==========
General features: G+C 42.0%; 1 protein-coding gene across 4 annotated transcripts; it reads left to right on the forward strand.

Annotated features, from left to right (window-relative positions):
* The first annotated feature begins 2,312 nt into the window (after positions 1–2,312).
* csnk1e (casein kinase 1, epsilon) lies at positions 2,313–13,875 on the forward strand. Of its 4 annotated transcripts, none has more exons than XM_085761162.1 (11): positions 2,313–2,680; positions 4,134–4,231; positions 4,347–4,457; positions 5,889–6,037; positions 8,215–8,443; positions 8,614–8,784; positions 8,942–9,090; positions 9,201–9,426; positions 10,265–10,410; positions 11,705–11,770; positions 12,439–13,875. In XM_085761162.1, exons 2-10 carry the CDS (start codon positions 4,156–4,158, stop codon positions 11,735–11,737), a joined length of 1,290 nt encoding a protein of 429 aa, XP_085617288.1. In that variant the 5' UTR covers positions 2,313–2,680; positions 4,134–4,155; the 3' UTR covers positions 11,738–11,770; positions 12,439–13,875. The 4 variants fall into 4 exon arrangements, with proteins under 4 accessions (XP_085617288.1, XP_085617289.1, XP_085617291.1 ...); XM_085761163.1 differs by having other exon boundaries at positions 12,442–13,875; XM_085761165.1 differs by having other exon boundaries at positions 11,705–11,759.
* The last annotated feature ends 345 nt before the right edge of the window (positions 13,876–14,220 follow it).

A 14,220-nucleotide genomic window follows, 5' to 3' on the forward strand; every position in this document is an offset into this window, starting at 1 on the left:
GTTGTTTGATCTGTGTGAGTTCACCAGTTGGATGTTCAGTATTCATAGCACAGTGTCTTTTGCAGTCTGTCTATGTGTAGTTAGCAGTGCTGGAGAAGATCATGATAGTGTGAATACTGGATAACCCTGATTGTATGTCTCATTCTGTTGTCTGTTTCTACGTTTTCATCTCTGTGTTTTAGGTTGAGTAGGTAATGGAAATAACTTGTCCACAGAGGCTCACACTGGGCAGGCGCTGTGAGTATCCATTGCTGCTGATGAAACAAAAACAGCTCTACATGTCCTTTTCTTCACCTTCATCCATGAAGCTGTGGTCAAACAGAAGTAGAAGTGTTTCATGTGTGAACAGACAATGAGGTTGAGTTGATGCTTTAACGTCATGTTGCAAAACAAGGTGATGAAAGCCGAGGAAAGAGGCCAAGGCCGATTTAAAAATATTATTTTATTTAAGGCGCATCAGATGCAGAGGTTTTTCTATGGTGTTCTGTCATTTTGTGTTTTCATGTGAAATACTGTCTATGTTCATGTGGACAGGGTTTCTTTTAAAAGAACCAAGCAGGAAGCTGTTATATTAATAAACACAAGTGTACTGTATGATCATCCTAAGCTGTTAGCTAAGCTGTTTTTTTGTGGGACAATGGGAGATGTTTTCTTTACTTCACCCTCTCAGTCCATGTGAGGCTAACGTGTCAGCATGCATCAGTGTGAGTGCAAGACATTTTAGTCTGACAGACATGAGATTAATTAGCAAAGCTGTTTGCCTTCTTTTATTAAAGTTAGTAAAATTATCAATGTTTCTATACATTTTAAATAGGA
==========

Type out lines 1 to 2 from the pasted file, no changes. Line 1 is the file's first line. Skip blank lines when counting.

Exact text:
General features: G+C 42.0%; 1 protein-coding gene across 4 annotated transcripts; it reads left to right on the forward strand.

Annotated features, from left to right (window-relative positions):